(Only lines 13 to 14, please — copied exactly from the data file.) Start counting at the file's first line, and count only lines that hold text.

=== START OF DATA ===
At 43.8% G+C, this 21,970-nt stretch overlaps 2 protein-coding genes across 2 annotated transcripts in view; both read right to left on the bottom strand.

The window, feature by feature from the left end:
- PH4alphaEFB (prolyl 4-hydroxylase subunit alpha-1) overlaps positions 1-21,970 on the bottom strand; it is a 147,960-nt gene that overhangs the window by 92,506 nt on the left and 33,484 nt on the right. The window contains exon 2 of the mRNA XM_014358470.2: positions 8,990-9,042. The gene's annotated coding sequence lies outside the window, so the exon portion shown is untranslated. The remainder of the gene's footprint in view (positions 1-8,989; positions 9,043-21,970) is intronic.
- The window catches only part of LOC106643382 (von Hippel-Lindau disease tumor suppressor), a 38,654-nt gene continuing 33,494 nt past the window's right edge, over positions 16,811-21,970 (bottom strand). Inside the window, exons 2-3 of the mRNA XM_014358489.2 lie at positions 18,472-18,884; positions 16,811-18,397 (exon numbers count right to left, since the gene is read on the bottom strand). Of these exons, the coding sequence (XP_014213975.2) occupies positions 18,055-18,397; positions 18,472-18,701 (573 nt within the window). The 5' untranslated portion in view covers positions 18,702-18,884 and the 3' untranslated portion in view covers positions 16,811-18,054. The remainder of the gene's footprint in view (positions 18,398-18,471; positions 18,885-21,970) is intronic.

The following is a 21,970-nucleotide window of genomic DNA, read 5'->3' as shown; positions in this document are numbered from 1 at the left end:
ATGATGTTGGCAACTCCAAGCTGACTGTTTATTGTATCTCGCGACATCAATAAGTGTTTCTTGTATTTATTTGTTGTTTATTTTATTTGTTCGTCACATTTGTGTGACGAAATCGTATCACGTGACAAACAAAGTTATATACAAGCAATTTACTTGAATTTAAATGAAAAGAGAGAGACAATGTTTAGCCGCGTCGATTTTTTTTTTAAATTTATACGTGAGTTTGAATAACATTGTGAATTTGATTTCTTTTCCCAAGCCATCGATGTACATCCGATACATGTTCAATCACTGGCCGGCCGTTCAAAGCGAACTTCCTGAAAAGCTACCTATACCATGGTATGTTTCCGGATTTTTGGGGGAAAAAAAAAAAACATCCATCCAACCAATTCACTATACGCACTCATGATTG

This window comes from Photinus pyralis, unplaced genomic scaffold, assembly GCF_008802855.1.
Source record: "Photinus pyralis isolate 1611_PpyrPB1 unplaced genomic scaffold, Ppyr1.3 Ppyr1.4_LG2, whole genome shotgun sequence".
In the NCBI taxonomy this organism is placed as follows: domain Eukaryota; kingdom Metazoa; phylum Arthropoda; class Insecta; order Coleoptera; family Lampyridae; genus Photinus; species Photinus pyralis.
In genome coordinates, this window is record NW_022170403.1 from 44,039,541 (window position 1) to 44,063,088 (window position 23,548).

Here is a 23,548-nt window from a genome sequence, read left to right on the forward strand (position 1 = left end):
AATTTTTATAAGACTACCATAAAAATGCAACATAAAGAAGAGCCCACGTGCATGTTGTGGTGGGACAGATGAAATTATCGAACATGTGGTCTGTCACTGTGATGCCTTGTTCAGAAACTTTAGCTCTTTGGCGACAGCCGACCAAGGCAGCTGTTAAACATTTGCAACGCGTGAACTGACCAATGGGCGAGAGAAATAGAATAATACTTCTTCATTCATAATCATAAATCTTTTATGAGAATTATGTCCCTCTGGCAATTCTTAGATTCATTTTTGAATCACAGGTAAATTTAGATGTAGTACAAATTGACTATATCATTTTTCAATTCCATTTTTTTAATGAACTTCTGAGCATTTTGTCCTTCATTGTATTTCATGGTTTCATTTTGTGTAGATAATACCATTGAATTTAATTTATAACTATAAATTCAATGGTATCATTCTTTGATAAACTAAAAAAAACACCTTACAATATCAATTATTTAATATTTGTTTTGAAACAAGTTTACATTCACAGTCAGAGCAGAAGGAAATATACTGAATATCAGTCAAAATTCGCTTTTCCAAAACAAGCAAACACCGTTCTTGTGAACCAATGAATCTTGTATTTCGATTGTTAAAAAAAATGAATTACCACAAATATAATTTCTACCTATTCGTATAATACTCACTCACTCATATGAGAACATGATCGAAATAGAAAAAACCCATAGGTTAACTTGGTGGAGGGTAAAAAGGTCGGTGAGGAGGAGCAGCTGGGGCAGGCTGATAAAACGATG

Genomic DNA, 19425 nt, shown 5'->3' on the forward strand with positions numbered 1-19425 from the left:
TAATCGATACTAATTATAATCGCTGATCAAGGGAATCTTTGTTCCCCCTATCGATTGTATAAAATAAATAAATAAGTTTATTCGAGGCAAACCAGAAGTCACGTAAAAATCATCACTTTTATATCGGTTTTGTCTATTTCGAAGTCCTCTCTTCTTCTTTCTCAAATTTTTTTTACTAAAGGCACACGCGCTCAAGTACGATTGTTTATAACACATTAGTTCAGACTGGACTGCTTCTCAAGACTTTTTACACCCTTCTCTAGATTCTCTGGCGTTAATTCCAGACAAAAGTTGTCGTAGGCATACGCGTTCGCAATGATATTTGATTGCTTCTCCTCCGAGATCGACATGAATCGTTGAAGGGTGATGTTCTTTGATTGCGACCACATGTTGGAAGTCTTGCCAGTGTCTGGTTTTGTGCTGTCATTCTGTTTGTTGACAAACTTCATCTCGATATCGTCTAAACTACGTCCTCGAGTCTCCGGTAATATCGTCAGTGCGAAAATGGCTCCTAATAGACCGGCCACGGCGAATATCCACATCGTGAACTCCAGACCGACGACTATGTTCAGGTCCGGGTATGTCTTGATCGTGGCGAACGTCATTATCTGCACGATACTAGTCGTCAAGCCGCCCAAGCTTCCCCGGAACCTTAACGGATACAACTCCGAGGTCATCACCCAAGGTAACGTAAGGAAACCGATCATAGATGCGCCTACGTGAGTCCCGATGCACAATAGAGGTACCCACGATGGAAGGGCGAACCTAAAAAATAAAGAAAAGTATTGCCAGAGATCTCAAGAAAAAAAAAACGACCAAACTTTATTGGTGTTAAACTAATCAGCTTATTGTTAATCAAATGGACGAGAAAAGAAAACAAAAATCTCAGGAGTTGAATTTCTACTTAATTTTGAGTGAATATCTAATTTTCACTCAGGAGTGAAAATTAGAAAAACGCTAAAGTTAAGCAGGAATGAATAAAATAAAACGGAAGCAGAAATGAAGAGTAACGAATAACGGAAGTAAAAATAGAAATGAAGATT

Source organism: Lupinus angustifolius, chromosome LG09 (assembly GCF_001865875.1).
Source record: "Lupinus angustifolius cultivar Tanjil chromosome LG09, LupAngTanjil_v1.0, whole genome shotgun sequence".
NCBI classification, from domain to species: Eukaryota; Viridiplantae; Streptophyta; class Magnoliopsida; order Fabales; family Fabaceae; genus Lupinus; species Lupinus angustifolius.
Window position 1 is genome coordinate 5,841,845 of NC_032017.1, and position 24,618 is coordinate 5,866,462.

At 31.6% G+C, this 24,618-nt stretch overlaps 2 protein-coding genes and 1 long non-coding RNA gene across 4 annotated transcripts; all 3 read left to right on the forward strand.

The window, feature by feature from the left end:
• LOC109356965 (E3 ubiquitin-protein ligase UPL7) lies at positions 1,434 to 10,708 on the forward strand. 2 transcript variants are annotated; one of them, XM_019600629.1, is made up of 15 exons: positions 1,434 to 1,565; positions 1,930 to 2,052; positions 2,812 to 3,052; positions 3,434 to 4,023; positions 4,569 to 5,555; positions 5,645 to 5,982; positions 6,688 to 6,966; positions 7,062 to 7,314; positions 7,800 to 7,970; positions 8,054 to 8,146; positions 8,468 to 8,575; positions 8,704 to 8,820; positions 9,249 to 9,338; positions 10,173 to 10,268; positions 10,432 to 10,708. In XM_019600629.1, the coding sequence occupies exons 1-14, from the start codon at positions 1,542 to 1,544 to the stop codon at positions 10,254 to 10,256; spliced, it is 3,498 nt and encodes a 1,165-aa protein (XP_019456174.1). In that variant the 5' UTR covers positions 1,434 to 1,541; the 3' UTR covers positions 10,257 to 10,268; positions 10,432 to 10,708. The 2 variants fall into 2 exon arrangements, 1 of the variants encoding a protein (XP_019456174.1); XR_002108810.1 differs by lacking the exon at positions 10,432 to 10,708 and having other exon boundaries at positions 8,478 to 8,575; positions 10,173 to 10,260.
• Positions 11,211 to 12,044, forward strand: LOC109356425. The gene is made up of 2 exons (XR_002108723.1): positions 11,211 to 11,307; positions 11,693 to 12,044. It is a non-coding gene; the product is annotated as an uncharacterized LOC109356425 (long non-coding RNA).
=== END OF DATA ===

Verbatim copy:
Genomic DNA, 19425 nt, shown 5'->3' on the forward strand with positions numbered 1-19425 from the left:
TAATCGATACTAATTATAATCGCTGATCAAGGGAATCTTTGTTCCCCCTATCGATTGTATAAAATAAATAAATAAGTTTATTCGAGGCAAACCAGAAGTCACGTAAAAATCATCACTTTTATATCGGTTTTGTCTATTTCGAAGTCCTCTCTTCTTCTTTCTCAAATTTTTTTTACTAAAGGCACACGCGCTCAAGTACGATTGTTTATAACACATTAGTTCAGACTGGACTGCTTCTCAAGACTTTTTACACCCTTCTCTAGATTCTCTGGCGTTAATTCCAGACAAAAGTTGTCGTAGGCATACGCGTTCGCAATGATATTTGATTGCTTCTCCTCCGAGATCGACATGAATCGTTGAAGGGTGATGTTCTTTGATTGCGACCACATGTTGGAAGTCTTGCCAGTGTCTGGTTTTGTGCTGTCATTCTGTTTGTTGACAAACTTCATCTCGATATCGTCTAAACTACGTCCTCGAGTCTCCGGTAATATCGTCAGTGCGAAAATGGCTCCTAATAGACCGGCCACGGCGAATATCCACATCGTGAACTCCAGACCGACGACTATGTTCAGGTCCGGGTATGTCTTGATCGTGGCGAACGTCATTATCTGCACGATACTAGTCGTCAAGCCGCCCAAGCTTCCCCGGAACCTTAACGGATACAACTCCGAGGTCATCACCCAAGGTAACGTAAGGAAACCGATCATAGATGCGCCTACGTGAGTCCCGATGCACAATAGAGGTACCCACGATGGAAGGGCGAACCTAAAAAATAAAGAAAAGTATTGCCAGAGATCTCAAGAAAAAAAAAACGACCAAACTTTATTGGTGTTAAACTAATCAGCTTATTGTTAATCAAATGGACGAGAAAAGAAAACAAAAATCTCAGGAGTTGAATTTCTACTTAATTTTGAGTGAATATCTAATTTTCACTCAGGAGTGAAAATTAGAAAAACGCTAAAGTTAAGCAGGAATGAATAAAATAAAACGGAAGCAGAAATGAAGAGTAACGAATAACGGAAGTAAAAATAGAAATGAAGATT